Common causes behind medication errors
Common causes behind medication errors

Common causes behind medication errors

Stats show medication errors cause more death and injury than the workplace. With over 6,000 available prescriptions to consumers in Brooklyn, New York, mistakes are sometimes inevitable. However, medication errors that causes patient harm can count as medical malpractice, depending on circumstances.

Causes of medication errors

Medication errors may occur anywhere along the chain, from the prescribing of the drug to dispensing at pharmacies. Reports show the U.S. Food and Drug Administration reviews over 100,000 cases involving concerns over medication errors.

A common cause of medication error is miscommunication, including written and oral, between the doctor, patient and staff. Miscommunication often occurs when a patient gets transferred from one setting to another, which may cause information to be lost. Some medications use similar abbreviations and have similar names, and sometimes, the medicine may have the wrong label.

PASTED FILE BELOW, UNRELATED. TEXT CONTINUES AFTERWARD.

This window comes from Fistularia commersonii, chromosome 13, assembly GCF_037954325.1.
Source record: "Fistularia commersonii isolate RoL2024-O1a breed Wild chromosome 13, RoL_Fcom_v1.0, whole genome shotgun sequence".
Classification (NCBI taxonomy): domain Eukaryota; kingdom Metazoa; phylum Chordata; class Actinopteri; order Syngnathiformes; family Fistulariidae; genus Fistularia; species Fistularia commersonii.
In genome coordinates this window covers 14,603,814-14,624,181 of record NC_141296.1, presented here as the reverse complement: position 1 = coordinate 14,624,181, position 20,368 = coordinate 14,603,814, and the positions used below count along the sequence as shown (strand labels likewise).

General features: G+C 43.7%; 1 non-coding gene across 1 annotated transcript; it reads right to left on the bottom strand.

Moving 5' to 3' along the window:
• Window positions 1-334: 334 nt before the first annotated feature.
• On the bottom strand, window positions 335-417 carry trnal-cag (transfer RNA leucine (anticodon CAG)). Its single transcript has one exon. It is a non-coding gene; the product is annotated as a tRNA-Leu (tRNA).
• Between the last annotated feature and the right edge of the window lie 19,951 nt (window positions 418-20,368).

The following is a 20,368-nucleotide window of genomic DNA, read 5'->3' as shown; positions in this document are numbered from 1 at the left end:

The Journal of Infusion Nursing published a study that revealed nurses are behind the majority of fatal medical errors. Stats show nurses get interrupted at least seven times an hour, which raises the risk of errors along with multitasking. The lack of knowledge is often behind medication errors, such as not knowing new patient allergies.

When errors become medical malpractice

To bring a medical malpractice case against a health care professional, the plaintiff must establish certain factors. The patient must have a relationship with the doctor who agreed to treat them, which gave them duty of care. For example, if a doctor fails to warn patients about drug interactions, the patient may have a malpractice case.

The healthcare professional must breach the standard of care that another doctor in the same circumstance would follow. The error must be the direct result of negligence and cause the patient harm, lost wages, extra medical bills, or emotional distress.

While health care professionals owe patients a duty of care, patients should stay on top of their health. Patients who neglect their health don’t likely have a case. If negligence does occur, sometimes, settlements are reached out of court.

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